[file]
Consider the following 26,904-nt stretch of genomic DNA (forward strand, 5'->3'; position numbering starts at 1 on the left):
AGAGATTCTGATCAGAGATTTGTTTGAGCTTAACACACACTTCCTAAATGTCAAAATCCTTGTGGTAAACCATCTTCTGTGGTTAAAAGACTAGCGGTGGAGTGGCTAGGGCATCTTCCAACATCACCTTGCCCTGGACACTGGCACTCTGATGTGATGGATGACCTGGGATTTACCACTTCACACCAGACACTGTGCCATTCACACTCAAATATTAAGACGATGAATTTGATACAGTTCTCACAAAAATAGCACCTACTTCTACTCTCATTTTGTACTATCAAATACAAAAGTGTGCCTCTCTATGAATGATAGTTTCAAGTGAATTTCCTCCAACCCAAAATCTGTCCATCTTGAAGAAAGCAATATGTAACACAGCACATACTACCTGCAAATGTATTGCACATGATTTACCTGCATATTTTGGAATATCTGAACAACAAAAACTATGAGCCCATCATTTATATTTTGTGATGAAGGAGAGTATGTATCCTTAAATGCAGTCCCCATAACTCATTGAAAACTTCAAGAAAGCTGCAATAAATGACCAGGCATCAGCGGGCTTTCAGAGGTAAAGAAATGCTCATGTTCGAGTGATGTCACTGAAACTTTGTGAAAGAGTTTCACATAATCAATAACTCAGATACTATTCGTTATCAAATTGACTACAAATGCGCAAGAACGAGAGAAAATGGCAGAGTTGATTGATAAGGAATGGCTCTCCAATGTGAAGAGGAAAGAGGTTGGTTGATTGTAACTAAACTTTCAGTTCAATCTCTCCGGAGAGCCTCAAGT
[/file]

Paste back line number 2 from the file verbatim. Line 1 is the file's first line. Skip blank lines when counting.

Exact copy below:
AGAGATTCTGATCAGAGATTTGTTTGAGCTTAACACACACTTCCTAAATGTCAAAATCCTTGTGGTAAACCATCTTCTGTGGTTAAAAGACTAGCGGTGGAGTGGCTAGGGCATCTTCCAACATCACCTTGCCCTGGACACTGGCACTCTGATGTGATGGATGACCTGGGATTTACCACTTCACACCAGACACTGTGCCATTCACACTCAAATATTAAGACGATGAATTTGATACAGTTCTCACAAAAATAGCACCTACTTCTACTCTCATTTTGTACTATCAAATACAAAAGTGTGCCTCTCTATGAATGATAGTTTCAAGTGAATTTCCTCCAACCCAAAATCTGTCCATCTTGAAGAAAGCAATATGTAACACAGCACATACTACCTGCAAATGTATTGCACATGATTTACCTGCATATTTTGGAATATCTGAACAACAAAAACTATGAGCCCATCATTTATATTTTGTGATGAAGGAGAGTATGTATCCTTAAATGCAGTCCCCATAACTCATTGAAAACTTCAAGAAAGCTGCAATAAATGACCAGGCATCAGCGGGCTTTCAGAGGTAAAGAAATGCTCATGTTCGAGTGATGTCACTGAAACTTTGTGAAAGAGTTTCACATAATCAATAACTCAGATACTATTCGTTATCAAATTGACTACAAATGCGCAAGAACGAGAGAAAATGGCAGAGTTGATTGATAAGGAATGGCTCTCCAATGTGAAGAGGAAAGAGGTTGGTTGATTGTAACTAAACTTTCAGTTCAATCTCTCCGGAGAGCCTCAAGT